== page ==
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The Debate Rages Over History Jobs

The American Historical Association (AHA) held its annual conference on January 5-8, 2012, in Chicago. One of the non-academic issues it addressed was the employment situation in the history profession. The impetus for the last-minute session at the conference on the subject was an essay by Jesse Lemisch, Professor Emeritus of History at the John Jay College of Criminal Justice of the City University of New York titled “History is Worth Fighting For, But Where is the AHA?“.

As the inflammatory title suggests, Lemisch was spoiling for a fight. His targets were Anthony T. Grafton and Jim Grossman, respectively president and executive director of the AHA. Their solution, “No More Plan B: A Very Modest Proposal for Graduate Programs in History” had been published in the October 2011 issue of Perspectives on History. Lemisch’s withering response was: “What they propose is indeed too modest, almost tragically so. What we need is not cutbacks and accommodations but rather vastly expanded funding for higher education, plus a program for historians like the New Deal Federal Writers’ Project, which produced so much of value, including the slave narrative collection and the 48 volumes of the American Guide Series to the states.”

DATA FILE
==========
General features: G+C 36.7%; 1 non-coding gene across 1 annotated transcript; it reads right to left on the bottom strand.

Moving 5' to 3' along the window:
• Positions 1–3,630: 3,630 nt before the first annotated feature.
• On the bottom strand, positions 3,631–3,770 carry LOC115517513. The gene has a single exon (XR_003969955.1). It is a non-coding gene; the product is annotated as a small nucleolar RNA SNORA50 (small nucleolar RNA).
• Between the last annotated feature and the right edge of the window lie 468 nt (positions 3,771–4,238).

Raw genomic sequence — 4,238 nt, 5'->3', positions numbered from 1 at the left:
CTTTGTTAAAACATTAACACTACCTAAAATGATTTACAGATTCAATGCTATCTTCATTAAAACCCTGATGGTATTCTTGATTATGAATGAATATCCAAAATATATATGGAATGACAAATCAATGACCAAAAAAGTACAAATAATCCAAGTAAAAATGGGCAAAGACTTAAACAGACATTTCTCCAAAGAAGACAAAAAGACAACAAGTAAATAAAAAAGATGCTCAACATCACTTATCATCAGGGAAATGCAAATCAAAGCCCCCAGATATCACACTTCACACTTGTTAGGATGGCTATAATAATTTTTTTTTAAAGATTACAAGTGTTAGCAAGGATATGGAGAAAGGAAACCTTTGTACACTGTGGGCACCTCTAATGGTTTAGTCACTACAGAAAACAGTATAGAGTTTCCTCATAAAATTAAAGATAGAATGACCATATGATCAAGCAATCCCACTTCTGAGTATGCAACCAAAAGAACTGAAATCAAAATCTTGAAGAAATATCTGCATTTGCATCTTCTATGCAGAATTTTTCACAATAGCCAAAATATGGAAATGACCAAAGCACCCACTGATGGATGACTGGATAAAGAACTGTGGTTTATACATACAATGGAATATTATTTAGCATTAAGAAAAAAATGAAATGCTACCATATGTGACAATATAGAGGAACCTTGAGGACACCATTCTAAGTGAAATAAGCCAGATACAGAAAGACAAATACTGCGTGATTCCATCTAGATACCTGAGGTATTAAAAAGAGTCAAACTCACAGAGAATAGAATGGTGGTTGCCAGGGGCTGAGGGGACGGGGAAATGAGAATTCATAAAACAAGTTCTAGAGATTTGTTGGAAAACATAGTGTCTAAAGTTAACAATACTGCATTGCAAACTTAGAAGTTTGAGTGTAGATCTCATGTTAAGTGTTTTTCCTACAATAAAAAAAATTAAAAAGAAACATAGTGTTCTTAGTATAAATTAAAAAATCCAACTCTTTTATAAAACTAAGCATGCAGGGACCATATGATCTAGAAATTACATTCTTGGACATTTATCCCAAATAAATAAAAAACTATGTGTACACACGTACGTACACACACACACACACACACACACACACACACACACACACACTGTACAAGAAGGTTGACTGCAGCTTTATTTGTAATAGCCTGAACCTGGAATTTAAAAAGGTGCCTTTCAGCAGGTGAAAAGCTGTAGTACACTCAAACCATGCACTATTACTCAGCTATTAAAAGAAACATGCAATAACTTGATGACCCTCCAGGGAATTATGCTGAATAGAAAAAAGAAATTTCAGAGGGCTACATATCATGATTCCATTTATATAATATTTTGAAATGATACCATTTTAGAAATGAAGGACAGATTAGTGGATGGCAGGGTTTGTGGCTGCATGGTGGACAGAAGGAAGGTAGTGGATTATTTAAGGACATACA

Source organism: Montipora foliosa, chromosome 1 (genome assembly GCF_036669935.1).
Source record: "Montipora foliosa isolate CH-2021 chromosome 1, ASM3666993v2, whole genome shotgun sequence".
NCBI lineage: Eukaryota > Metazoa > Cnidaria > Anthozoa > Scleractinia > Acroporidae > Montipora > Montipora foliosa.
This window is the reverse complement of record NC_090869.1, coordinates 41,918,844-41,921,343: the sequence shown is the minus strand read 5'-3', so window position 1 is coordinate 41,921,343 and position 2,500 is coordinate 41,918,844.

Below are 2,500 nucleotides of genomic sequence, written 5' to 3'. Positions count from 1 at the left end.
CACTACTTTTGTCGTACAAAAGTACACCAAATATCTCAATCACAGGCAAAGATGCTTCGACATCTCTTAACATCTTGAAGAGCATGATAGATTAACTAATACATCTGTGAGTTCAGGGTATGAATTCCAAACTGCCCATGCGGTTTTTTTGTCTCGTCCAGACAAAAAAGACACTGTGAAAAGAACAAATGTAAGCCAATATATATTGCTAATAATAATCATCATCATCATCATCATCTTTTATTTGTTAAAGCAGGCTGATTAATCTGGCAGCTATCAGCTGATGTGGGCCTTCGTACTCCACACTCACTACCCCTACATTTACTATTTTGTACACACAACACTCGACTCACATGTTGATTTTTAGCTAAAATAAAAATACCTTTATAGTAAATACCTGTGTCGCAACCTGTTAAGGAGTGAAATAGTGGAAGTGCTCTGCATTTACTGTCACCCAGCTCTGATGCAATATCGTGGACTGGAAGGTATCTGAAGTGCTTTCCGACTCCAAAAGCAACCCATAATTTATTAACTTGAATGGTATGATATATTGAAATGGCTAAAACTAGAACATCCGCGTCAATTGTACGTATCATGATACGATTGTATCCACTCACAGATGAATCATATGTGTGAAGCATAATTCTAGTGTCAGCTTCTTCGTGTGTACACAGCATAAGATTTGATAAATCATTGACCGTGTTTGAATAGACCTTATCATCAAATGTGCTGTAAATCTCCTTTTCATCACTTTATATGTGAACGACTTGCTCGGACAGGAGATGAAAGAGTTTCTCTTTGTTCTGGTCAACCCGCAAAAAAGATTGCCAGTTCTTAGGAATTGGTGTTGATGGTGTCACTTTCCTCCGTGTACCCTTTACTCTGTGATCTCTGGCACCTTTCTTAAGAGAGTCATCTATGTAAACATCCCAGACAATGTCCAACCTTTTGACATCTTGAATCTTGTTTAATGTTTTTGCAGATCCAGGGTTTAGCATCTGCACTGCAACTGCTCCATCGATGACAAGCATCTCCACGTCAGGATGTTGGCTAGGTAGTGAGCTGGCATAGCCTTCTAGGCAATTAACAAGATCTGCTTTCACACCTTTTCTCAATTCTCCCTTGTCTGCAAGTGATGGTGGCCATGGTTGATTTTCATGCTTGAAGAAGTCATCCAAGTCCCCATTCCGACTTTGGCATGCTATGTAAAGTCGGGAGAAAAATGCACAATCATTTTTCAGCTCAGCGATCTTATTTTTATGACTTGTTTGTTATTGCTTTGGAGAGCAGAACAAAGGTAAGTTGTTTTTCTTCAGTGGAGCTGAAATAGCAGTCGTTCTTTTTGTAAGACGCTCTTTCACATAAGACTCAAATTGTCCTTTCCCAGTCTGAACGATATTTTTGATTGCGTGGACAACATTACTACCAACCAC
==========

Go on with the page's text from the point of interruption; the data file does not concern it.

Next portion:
Lemisch’s own view of history’s place undoubtedly will resonate with readers here, but I wonder how many Americans accept these precepts: “What’s lost in this is the high value that we place on history and a complex that connects history to civilization itself. History is worth fighting for, and its importance goes far beyond the current vogue for saleable skills and narrow vocational justifications for education.” He ended his blog which was written at the time of Occupy Wall Street with: “It appears that those druggies, drummers, sex addicts and student debtors down there in Zuccotti Square are doing more for civilization, history and education than is the AHA. It’s time for the AHA to catch up with them, and start fighting for history.” One may question whether that comparison has more to do with Lemisch feeling good in writing a zinger than in gaining support from the AHA on his proposal.

The AHA did have a session entitled “Did We Go Wrong? The Past and Prospects of the History Profession.” James Axtell, of William and Mary, opened the session by wondering whether professors are “just creating ego-driven clones of ourselves in our PhD programs.” AHA deputy director and all-around statistics guru Robert Townsend, presented evidence outlining the explosive growth in PhD-granting institutions over the past forty years, especially in public, usually regional, universities. He argued these programs fulfill a critical need at the local level that national programs like Harvard and Yale simply do not.